Our Resource Library is a curated collection of websites, documents, education modules, and other resources that help communities enact nature-based solutions across Canada.
Applying Nature-Based Climate Solutions
|topic||adaption, climate change, marine ecosystems|
|type||tools, website (comprehensive)|
Forests, grasslands, peatlands, wetlands, and oceans are critical ecosystems that sequester and store vast amounts of carbon, clean our air and water, protect us from extreme floods and fires, and provide critical habitats for threatened species.
'Nature-based climate solutions' - the protection, restoration, and management of these natural areas are now seen as key, alongside the clean energy transition, to reducing greenhouse gas emissions and stemming global warming.
This is a climate mitigation and adaptation toolkit aimed at specific landscapes and approaches (e.g., forests, wetlands/protection, restoration, land and water management).
Climate Change Toolkit
|creator||Native Women's Association of Canada Environmental Conservation and Climate Change Office (ECCCO)|
|topic||climate change, climate projections, Indigenous communities|
Results of a webinar for Indiengous Women and climate change. Questions asked of participants included:
- "Is Mother Earth in crisis"
- "What are the key components of a healthy environment?"
- "What are the key issues affecting women and gender diverse peoples in their environment?"
- "Are Indigenous women more impacted than Indigenous men by climate change? If so, what are the differences?",
- "Are you aware of any projects in your community or lands related to climate change?"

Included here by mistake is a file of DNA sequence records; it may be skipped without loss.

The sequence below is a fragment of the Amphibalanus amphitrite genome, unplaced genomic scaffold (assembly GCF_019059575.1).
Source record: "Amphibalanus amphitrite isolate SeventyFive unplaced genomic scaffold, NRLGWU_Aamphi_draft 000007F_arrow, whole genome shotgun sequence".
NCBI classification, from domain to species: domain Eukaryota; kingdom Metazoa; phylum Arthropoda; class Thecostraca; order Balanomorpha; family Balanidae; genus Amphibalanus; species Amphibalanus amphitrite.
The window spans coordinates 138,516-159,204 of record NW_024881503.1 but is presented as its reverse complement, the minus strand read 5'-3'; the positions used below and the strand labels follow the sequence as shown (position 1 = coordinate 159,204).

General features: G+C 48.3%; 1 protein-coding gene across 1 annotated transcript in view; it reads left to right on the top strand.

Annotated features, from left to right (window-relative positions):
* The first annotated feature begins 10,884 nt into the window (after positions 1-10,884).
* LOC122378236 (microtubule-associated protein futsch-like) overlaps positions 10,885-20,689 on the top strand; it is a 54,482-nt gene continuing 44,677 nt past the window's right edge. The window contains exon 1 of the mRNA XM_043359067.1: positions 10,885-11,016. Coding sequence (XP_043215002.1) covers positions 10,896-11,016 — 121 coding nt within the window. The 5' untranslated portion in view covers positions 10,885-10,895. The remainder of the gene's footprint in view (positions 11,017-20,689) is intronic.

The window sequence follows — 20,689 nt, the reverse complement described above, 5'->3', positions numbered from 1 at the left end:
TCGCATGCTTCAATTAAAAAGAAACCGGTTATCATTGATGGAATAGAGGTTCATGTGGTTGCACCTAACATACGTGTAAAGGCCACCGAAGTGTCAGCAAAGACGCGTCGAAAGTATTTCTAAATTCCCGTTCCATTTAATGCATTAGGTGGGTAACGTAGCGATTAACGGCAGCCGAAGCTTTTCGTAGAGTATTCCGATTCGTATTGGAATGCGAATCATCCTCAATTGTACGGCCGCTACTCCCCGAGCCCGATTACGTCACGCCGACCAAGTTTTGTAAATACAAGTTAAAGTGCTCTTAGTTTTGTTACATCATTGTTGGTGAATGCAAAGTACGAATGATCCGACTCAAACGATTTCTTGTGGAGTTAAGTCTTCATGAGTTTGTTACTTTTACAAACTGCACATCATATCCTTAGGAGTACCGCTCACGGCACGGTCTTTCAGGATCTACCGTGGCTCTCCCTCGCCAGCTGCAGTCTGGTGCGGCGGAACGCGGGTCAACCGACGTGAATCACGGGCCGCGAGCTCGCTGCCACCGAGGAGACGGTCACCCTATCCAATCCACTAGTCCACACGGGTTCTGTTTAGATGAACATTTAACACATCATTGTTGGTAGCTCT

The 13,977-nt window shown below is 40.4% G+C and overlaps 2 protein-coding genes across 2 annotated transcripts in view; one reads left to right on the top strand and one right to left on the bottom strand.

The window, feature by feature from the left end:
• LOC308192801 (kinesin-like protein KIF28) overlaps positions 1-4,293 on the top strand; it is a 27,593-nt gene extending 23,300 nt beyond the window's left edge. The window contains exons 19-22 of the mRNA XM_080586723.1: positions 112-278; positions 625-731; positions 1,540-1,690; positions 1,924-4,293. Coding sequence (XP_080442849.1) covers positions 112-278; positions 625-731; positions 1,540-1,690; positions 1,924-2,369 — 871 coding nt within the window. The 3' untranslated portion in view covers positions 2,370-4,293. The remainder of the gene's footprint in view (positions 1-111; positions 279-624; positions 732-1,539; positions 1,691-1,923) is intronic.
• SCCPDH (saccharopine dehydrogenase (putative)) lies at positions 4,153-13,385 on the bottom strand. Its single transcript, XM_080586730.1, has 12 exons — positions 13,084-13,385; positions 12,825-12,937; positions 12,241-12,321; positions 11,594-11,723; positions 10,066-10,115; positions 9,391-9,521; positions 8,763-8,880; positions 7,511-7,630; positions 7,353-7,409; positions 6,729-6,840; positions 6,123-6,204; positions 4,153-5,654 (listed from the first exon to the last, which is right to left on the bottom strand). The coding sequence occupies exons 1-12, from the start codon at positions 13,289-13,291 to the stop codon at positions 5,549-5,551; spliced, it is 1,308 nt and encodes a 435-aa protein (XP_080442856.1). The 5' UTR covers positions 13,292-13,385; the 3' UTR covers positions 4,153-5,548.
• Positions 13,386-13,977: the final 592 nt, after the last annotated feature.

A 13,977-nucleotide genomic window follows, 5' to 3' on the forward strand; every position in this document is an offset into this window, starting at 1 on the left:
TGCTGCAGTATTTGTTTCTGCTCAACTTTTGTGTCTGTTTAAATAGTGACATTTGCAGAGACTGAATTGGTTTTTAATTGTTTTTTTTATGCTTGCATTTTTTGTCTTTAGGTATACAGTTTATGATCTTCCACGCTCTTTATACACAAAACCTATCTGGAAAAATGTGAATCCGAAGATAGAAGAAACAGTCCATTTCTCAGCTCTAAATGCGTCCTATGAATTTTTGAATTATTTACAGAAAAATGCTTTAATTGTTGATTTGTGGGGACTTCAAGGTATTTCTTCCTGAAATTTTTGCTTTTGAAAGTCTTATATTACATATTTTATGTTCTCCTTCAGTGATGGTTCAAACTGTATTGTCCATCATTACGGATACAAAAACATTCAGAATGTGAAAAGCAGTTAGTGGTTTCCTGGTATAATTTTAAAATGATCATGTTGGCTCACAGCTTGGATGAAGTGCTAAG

Collecting and using rainwater at home: A guide for homeowners
|creator||Canada Mortage and Housing Corporation|
|topic||guidelines, rainwater harvesting|
Canada is considered a water-rich nation. However, certain regions across the country now experience water scarcity on a seasonal or ongoing basis. Consequently, a growing number of Canadian homeowners and municipalities are interested in water conservation measures. Rainwater harvesting is a great way of reducing your consumption of municipally treated water by using what Mother Nature provides to us for free.
This is a 67 page guide on rainwater harvesting for homeowners (general background information on rainwater harvesting, amount of rainwater collection for various contexts, tank sizing, designing your own system, installation, costs and maintenance), includes rainwater harvesting system planning checklist.
|creator||Province of British Columbia|
|topic||community, drinking water, water quality, watersheds|
|type||tools, website (section)|
The majority of British Columbians get their drinking water from surface water. These sources range from small streams to large reservoirs. Community watersheds play an important part in protecting water quality for communities and private water users that rely on surface water sources. Find a community watershed and learn more about its features
Drinking Water Quality
|creator||Province of British Columbia (BC)|
|category||Water Quality: for Drinking|
British Columbia's drinking water at the tap is generally very safe. However, outbreaks of water-borne disease caused by pathogens (e.g., bacteria, protozoa, and viruses) and chemicals occur from time to time. Pathogens usually get into drinking water supplies when lakes or streams, or community water-supply pipes or storage reservoirs, are contaminated by animal wastes or human sewage.
Water suppliers are responsible for delivering safe drinking water that meets the requirements of the Drinking Water Protection Act and Drinking Water Protection Regulation, as well as the conditions set on their operating permits. These requirements include treating the water, if necessary, and ensuring water quality through monitoring. Water suppliers must notify the public when there is a potential or actual problem.